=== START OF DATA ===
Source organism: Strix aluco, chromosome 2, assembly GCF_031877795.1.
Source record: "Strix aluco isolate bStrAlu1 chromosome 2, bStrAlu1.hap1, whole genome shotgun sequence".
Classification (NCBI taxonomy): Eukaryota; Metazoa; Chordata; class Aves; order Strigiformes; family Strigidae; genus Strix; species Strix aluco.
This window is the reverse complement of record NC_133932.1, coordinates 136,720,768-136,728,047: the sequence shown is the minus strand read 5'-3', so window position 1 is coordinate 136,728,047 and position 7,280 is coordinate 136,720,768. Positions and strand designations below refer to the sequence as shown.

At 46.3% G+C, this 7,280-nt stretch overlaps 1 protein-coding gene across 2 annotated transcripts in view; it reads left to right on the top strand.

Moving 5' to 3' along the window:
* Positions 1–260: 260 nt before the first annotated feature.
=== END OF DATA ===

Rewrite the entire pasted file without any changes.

Source organism: Strix aluco, chromosome 2, assembly GCF_031877795.1.
Source record: "Strix aluco isolate bStrAlu1 chromosome 2, bStrAlu1.hap1, whole genome shotgun sequence".
Classification (NCBI taxonomy): Eukaryota; Metazoa; Chordata; class Aves; order Strigiformes; family Strigidae; genus Strix; species Strix aluco.
This window is the reverse complement of record NC_133932.1, coordinates 136,720,768-136,728,047: the sequence shown is the minus strand read 5'-3', so window position 1 is coordinate 136,728,047 and position 7,280 is coordinate 136,720,768. Positions and strand designations below refer to the sequence as shown.

At 46.3% G+C, this 7,280-nt stretch overlaps 1 protein-coding gene across 2 annotated transcripts in view; it reads left to right on the top strand.

Moving 5' to 3' along the window:
* Positions 1–260: 260 nt before the first annotated feature.